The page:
He still couldn't see, and he tripped when he couldn't find the wall. The talking stopped for a moment and then continued as if nothing had seemed to happen.

Morry was almost in a panic now: being blind was never a good thing. He wanted out and into the safety of the outside world. He wasn't here to become some spoiled brat's birthday present. He was not going to live his life like that again. That… and the fact that Jenova still had Saric…


Someone had opened the door; Morry could feel the sunlight through the window of the house he was in.

"Well shit," he cursed and then swayed. A cold hand stopped him, and the half-elvan male heard the loud footsteps of a small child running away. It was just now that he realized that the laughter had dissipated and could no longer be heard.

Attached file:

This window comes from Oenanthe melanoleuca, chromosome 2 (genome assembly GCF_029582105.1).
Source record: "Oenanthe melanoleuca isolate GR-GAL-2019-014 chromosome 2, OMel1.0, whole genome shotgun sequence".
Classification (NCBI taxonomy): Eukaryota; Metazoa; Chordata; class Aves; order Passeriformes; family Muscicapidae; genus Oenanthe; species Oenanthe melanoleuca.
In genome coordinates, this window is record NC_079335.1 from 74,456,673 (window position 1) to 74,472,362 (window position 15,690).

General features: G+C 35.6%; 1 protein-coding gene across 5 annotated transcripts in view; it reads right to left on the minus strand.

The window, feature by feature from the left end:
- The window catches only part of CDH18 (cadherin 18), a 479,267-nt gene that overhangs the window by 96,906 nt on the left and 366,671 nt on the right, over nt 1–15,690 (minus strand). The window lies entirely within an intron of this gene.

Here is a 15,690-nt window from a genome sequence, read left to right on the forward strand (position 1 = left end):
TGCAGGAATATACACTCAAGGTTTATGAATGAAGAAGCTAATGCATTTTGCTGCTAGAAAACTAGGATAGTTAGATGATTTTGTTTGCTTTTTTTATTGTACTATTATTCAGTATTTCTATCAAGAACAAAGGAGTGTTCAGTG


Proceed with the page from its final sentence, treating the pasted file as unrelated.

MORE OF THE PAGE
"You should be resting Morry." Heard one of the men's voices and realized that one of them had been him all along. Anger surged through him. What was this? How could he? He had no right!

"Traitor," Morry gasped. The hand, now relatively warm, gripped his shoulder tighter and kept the elder half-elf at bay while the younger spoke.

"You didn't actually believe that I would intend to keep a child away from his father, would you?"

This, it seemed, to put the brunette at ease. Strained muscles that showed upon the half-elf's bare torso relaxed. It was when Morry swayed again that Jenova realized the elder half-elf had over exerted himself in panic and in pain. Jenova picked Morry up and replaced him on the bed. Taking a chair and turning it so that he could rest his head atop the back of the chair as he sat, Jenova closed his eyes and whispered, "We'll talk later."